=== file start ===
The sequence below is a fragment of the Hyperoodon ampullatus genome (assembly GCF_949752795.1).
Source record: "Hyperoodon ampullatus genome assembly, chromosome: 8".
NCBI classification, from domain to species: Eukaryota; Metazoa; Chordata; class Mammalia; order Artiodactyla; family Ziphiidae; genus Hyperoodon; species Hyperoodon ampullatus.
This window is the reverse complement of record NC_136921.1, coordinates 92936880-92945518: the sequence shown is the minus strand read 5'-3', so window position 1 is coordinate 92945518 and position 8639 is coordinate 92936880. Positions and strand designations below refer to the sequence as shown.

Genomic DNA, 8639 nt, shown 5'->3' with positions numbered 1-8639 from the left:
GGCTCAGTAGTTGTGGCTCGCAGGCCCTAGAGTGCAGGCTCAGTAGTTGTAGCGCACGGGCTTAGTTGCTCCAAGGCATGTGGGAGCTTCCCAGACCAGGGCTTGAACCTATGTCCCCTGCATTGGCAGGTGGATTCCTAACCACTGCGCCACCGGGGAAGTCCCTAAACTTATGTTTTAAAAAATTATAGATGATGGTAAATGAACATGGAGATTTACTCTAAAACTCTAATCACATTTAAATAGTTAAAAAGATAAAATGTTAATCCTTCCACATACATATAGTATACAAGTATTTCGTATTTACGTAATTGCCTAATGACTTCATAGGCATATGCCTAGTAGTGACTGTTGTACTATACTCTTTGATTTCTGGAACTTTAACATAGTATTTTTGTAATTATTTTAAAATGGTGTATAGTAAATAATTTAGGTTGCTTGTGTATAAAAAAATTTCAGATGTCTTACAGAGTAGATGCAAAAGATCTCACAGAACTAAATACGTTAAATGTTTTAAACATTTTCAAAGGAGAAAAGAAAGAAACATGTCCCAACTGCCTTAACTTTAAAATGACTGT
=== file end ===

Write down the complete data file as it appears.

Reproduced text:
The sequence below is a fragment of the Hyperoodon ampullatus genome (assembly GCF_949752795.1).
Source record: "Hyperoodon ampullatus genome assembly, chromosome: 8".
NCBI classification, from domain to species: Eukaryota; Metazoa; Chordata; class Mammalia; order Artiodactyla; family Ziphiidae; genus Hyperoodon; species Hyperoodon ampullatus.
This window is the reverse complement of record NC_136921.1, coordinates 92936880-92945518: the sequence shown is the minus strand read 5'-3', so window position 1 is coordinate 92945518 and position 8639 is coordinate 92936880. Positions and strand designations below refer to the sequence as shown.

Genomic DNA, 8639 nt, shown 5'->3' with positions numbered 1-8639 from the left:
GGCTCAGTAGTTGTGGCTCGCAGGCCCTAGAGTGCAGGCTCAGTAGTTGTAGCGCACGGGCTTAGTTGCTCCAAGGCATGTGGGAGCTTCCCAGACCAGGGCTTGAACCTATGTCCCCTGCATTGGCAGGTGGATTCCTAACCACTGCGCCACCGGGGAAGTCCCTAAACTTATGTTTTAAAAAATTATAGATGATGGTAAATGAACATGGAGATTTACTCTAAAACTCTAATCACATTTAAATAGTTAAAAAGATAAAATGTTAATCCTTCCACATACATATAGTATACAAGTATTTCGTATTTACGTAATTGCCTAATGACTTCATAGGCATATGCCTAGTAGTGACTGTTGTACTATACTCTTTGATTTCTGGAACTTTAACATAGTATTTTTGTAATTATTTTAAAATGGTGTATAGTAAATAATTTAGGTTGCTTGTGTATAAAAAAATTTCAGATGTCTTACAGAGTAGATGCAAAAGATCTCACAGAACTAAATACGTTAAATGTTTTAAACATTTTCAAAGGAGAAAAGAAAGAAACATGTCCCAACTGCCTTAACTTTAAAATGACTGT